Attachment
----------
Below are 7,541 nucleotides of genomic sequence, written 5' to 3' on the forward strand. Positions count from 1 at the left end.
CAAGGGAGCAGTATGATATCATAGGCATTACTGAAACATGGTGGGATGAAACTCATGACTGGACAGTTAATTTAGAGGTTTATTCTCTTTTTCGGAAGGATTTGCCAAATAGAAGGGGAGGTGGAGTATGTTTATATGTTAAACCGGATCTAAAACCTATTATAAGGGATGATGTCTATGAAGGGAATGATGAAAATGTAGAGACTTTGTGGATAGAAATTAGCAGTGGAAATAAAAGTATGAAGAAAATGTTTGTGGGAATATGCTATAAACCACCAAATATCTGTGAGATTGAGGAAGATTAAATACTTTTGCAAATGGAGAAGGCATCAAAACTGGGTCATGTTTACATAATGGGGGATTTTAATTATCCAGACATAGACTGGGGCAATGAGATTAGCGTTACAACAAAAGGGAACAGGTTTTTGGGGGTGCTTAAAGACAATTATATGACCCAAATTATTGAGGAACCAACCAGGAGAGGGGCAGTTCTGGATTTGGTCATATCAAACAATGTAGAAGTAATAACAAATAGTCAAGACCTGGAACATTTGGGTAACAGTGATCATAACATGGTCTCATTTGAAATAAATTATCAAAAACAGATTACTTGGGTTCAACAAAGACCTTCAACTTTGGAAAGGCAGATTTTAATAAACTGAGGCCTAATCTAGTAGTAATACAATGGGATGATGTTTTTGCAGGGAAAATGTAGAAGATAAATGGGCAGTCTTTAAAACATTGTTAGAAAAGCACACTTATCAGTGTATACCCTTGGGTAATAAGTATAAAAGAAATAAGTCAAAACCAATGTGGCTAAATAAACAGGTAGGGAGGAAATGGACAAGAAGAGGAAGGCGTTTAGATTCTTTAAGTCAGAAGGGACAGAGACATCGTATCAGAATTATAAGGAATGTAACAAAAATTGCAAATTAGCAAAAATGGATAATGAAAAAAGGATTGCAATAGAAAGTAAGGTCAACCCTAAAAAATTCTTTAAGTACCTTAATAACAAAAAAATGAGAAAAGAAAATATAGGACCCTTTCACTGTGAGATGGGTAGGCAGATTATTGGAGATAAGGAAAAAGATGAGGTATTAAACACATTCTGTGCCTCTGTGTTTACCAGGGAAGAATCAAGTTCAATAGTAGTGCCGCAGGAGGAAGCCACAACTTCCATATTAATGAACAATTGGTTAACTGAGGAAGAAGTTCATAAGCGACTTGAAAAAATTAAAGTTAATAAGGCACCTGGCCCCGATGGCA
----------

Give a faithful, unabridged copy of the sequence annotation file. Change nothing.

Below are 7,541 nucleotides of genomic sequence, written 5' to 3' on the forward strand. Positions count from 1 at the left end.
CAAGGGAGCAGTATGATATCATAGGCATTACTGAAACATGGTGGGATGAAACTCATGACTGGACAGTTAATTTAGAGGTTTATTCTCTTTTTCGGAAGGATTTGCCAAATAGAAGGGGAGGTGGAGTATGTTTATATGTTAAACCGGATCTAAAACCTATTATAAGGGATGATGTCTATGAAGGGAATGATGAAAATGTAGAGACTTTGTGGATAGAAATTAGCAGTGGAAATAAAAGTATGAAGAAAATGTTTGTGGGAATATGCTATAAACCACCAAATATCTGTGAGATTGAGGAAGATTAAATACTTTTGCAAATGGAGAAGGCATCAAAACTGGGTCATGTTTACATAATGGGGGATTTTAATTATCCAGACATAGACTGGGGCAATGAGATTAGCGTTACAACAAAAGGGAACAGGTTTTTGGGGGTGCTTAAAGACAATTATATGACCCAAATTATTGAGGAACCAACCAGGAGAGGGGCAGTTCTGGATTTGGTCATATCAAACAATGTAGAAGTAATAACAAATAGTCAAGACCTGGAACATTTGGGTAACAGTGATCATAACATGGTCTCATTTGAAATAAATTATCAAAAACAGATTACTTGGGTTCAACAAAGACCTTCAACTTTGGAAAGGCAGATTTTAATAAACTGAGGCCTAATCTAGTAGTAATACAATGGGATGATGTTTTTGCAGGGAAAATGTAGAAGATAAATGGGCAGTCTTTAAAACATTGTTAGAAAAGCACACTTATCAGTGTATACCCTTGGGTAATAAGTATAAAAGAAATAAGTCAAAACCAATGTGGCTAAATAAACAGGTAGGGAGGAAATGGACAAGAAGAGGAAGGCGTTTAGATTCTTTAAGTCAGAAGGGACAGAGACATCGTATCAGAATTATAAGGAATGTAACAAAAATTGCAAATTAGCAAAAATGGATAATGAAAAAAGGATTGCAATAGAAAGTAAGGTCAACCCTAAAAAATTCTTTAAGTACCTTAATAACAAAAAAATGAGAAAAGAAAATATAGGACCCTTTCACTGTGAGATGGGTAGGCAGATTATTGGAGATAAGGAAAAAGATGAGGTATTAAACACATTCTGTGCCTCTGTGTTTACCAGGGAAGAATCAAGTTCAATAGTAGTGCCGCAGGAGGAAGCCACAACTTCCATATTAATGAACAATTGGTTAACTGAGGAAGAAGTTCATAAGCGACTTGAAAAAATTAAAGTTAATAAGGCACCTGGCCCCGATGGCA